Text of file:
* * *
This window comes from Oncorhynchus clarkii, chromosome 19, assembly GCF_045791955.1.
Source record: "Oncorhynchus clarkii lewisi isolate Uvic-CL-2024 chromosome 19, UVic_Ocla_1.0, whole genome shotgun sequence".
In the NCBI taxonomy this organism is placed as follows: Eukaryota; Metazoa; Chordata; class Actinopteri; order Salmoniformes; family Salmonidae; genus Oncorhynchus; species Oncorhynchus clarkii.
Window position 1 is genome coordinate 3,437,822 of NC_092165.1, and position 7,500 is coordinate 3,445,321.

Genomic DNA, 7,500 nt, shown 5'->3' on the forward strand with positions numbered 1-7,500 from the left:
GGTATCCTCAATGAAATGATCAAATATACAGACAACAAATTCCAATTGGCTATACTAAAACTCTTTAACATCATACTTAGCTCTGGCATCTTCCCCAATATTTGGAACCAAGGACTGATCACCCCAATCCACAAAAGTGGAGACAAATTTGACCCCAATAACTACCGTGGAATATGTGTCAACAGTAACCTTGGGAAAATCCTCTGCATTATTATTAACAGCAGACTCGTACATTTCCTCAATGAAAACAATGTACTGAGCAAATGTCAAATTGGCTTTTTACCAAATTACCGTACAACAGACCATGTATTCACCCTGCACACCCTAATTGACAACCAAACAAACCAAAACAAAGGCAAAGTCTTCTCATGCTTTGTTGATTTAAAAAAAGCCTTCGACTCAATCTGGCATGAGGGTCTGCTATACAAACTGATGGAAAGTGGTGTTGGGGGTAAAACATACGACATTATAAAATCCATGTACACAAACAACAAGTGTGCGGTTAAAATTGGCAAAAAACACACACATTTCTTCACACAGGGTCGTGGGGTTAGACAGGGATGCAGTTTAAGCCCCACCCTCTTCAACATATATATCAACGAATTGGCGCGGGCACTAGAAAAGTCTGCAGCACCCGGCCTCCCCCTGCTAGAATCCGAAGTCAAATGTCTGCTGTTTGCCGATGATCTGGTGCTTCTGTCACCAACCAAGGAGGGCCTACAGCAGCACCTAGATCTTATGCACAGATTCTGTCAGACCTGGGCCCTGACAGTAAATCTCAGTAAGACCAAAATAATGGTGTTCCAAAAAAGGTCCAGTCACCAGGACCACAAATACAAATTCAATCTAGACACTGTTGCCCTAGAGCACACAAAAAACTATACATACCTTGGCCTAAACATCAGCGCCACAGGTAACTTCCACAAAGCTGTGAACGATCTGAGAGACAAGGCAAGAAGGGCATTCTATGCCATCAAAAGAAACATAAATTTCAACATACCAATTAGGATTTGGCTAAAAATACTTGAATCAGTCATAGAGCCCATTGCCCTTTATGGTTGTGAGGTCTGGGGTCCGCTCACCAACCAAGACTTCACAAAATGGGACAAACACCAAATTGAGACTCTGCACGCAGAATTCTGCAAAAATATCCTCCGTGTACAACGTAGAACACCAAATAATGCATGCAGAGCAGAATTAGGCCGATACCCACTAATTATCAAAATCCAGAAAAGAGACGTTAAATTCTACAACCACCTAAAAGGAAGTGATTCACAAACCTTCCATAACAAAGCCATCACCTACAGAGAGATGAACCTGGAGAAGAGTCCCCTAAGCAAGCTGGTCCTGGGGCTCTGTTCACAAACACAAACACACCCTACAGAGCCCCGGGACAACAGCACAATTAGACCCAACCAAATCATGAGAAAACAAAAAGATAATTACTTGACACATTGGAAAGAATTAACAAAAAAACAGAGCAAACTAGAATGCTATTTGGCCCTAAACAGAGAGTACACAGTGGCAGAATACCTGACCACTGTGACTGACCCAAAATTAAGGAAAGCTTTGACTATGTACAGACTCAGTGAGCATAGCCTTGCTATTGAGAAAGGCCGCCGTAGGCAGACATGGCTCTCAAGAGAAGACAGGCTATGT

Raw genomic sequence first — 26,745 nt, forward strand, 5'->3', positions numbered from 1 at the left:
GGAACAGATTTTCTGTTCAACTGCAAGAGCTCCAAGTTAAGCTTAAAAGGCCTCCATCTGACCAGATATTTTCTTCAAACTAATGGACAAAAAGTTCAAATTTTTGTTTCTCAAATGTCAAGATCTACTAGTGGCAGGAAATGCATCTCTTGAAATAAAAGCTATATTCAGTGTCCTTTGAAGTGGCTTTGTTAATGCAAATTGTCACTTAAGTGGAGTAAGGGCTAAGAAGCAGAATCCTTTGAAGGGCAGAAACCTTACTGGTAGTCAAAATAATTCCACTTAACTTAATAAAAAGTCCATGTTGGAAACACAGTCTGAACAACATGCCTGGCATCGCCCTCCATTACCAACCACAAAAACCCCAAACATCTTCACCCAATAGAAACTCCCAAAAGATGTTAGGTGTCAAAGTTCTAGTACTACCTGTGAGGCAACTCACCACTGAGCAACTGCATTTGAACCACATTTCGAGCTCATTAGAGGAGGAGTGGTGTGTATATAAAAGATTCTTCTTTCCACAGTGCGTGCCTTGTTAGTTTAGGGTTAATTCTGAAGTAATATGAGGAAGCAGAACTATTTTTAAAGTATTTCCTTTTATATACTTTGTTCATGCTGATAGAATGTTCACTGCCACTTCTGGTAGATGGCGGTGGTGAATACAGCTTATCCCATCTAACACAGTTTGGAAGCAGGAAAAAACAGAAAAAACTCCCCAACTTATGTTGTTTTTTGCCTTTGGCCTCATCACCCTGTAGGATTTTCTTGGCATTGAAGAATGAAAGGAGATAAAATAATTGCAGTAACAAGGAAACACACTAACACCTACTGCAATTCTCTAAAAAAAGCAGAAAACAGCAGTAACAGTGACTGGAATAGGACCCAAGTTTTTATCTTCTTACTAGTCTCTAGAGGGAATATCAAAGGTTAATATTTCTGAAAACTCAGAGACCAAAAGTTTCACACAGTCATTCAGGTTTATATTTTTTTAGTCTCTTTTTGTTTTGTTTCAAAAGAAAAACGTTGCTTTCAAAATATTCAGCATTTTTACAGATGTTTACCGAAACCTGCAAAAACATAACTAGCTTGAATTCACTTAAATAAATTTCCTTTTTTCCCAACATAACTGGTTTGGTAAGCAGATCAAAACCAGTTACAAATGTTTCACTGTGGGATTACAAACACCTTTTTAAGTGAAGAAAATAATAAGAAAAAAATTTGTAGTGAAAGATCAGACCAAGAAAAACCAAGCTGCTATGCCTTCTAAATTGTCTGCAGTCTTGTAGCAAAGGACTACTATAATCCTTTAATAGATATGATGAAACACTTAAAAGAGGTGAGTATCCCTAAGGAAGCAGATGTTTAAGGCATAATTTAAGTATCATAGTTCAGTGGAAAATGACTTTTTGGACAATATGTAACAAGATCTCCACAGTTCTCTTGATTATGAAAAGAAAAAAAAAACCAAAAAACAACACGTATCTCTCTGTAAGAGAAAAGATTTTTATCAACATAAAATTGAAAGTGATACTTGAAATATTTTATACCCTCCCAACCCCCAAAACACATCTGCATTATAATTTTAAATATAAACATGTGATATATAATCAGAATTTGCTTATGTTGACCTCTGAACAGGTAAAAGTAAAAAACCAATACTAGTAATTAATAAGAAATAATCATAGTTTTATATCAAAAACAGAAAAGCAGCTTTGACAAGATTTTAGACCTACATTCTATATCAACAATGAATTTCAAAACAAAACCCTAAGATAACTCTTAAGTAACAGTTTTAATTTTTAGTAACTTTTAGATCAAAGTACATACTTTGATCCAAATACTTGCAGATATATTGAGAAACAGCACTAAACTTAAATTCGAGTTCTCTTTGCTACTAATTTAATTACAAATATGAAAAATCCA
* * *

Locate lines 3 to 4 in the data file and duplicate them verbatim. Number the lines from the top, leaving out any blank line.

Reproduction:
In the NCBI taxonomy this organism is placed as follows: Eukaryota; Metazoa; Chordata; class Actinopteri; order Salmoniformes; family Salmonidae; genus Oncorhynchus; species Oncorhynchus clarkii.
Window position 1 is genome coordinate 3,437,822 of NC_092165.1, and position 7,500 is coordinate 3,445,321.